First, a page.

Louis Rees-Zammit faces Six Nations race against time
Gloucester head coach George Skivington confirmed that Louis Rees-Zammit was a serious doubt for Wales’ opening match of next year’s Guinness Six Nations campaign.
The flying wing was injured in Gloucester’s defeat at Leicester last week and faces a huge task to be ready to play against Ireland in Cardiff on February 4.
Skivington said after Gloucester’s 8-6 defeat of London Irish in the Gallagher Premiership: “He is unlikely to need an operation but his ankle is in a boot with the prognosis not forthcoming because we haven’t been able to receive the scans this week because of hospital delays.
“He will certainly be out for a spell, it could range from two weeks to six months, and on that basis he could be joining the Six Nations late.
Skivington looked set for more misery when his side trailed 6-5 going into the final minute of the game against London Irish at Kingsholm but Argentina fly-half Santiago Carreras kicked a 45-metre penalty in front of a sell-out crowd.
The hosts deserved to win a dour match played in miserable conditions. Their pack dominated proceedings, although Skivington will be concerned that his side suffered two further injuries with forwards Santiago Socino (knee) and Alex Craig (wrist) leaving the field before the interval.
Lock Matias Alemanno scored the only try of the game to move Gloucester up to fourth in the table, with Paddy Jackson replying with two penalties for London Irish.
Skivington said: “We had to make a lot of changes through injuries and illness so I’m really pleased that we stuck to our simple game plan as last week at Leicester we became very loose by changing what we set out to do.
“Our maul didn’t function at times as we would have expected to get a couple of them over the line.
“Santi (Carreras) is a world class player and he delivered under pressure. He made a hash of the conversion attempt but by then kicking the match-winner he went from zero to hero.”
For London Irish, their miserable record at Kingsholm continued. They have only won twice there in the Premiership, the last being in 2016.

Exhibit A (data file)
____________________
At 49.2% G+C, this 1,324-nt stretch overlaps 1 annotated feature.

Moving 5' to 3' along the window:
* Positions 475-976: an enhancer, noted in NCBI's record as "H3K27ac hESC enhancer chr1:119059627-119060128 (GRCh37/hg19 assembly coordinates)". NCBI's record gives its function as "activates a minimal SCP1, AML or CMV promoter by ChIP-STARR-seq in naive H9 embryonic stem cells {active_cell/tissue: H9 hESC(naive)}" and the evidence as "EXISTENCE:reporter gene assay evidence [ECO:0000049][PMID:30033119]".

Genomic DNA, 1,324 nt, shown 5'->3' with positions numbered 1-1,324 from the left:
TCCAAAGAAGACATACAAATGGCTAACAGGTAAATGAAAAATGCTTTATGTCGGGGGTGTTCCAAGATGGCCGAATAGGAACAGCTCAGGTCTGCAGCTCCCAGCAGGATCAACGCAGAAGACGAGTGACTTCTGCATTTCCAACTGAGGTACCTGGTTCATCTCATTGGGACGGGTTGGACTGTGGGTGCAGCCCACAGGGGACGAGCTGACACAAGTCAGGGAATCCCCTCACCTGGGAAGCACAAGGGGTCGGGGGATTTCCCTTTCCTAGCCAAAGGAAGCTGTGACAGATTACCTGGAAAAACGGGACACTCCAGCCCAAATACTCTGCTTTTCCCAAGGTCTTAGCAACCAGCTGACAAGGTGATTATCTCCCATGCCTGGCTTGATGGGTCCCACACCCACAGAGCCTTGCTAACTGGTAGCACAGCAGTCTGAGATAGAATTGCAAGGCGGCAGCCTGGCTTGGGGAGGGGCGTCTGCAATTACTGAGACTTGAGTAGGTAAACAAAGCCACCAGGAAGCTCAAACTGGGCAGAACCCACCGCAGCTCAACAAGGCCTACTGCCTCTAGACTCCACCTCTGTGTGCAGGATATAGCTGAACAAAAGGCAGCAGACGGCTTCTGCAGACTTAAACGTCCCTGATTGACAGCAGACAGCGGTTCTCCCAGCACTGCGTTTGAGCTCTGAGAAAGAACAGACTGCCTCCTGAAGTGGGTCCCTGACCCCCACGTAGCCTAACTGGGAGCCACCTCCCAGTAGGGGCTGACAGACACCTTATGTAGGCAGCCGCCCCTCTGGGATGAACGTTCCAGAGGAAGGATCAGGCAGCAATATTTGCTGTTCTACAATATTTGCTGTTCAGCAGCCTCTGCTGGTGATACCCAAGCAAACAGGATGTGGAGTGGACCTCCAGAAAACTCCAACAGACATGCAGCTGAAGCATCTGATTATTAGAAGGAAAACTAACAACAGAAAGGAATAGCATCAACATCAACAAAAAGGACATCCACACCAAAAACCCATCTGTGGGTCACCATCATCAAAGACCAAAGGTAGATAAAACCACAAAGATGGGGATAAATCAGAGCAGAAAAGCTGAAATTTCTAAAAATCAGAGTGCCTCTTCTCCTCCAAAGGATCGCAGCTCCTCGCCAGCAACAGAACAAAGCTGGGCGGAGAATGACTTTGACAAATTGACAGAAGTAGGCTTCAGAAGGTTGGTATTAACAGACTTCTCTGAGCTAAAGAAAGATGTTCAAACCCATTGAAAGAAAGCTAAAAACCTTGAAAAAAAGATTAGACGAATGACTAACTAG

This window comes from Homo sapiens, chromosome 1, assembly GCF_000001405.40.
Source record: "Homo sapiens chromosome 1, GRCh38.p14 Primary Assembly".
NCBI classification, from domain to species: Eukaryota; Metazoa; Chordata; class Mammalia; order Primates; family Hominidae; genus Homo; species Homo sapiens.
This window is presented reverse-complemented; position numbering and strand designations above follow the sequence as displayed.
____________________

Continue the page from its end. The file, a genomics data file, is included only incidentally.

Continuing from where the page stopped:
A second penalty from Jackson with nine minutes remaining put the visitors in front for the first time, although Carreras’ late effort left them with just a bonus point.
Exiles’ director of rugby Declan Kidney said: “We will have to look at the first 20 minutes as we were lucky to be only 5-0 down as we were trying to play Gloucester’s way and not our own.
“It was a massive defensive effort from us so it’s very emotional to lose in the last play.
“We know we are on an upward trajectory so it’s frustrating that we came so close as we worked incredibly hard.
“We were minus a few players but victories in the league are won with squads, so we had enough players with capabilities out there for us to win.”
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I suggest for an injection of rugby enthusiasm watch URC and Heineken Cup. Last night's game between campions Stormers and 15 on the trot unbeaten Leinster ended in a thrilling the draw in the worst possible rugby conditions producing seven tries, outstanding defence, and some really exciting running by both sides. Huge physicality, great set piece contests (virtually every lineout was contested), great maul, running, intercept and kick chase tries and just about everything one could want. One side 22 points adrift after 35 minutes only to go five up with ten to play putting on 27 unanswered points and then in the death an absolutely magic try levelling the score with an impossible kick in high wind being snatched away at the last second. all in front of a full house stadium and over half a million TV viewers. Now that is the game played in heaven - rugby.Go to comments
Nice one Nick. He actually reminds me of more physical David Knox - those deft passes to keep the defences guessing still burns in my memory.Go to comments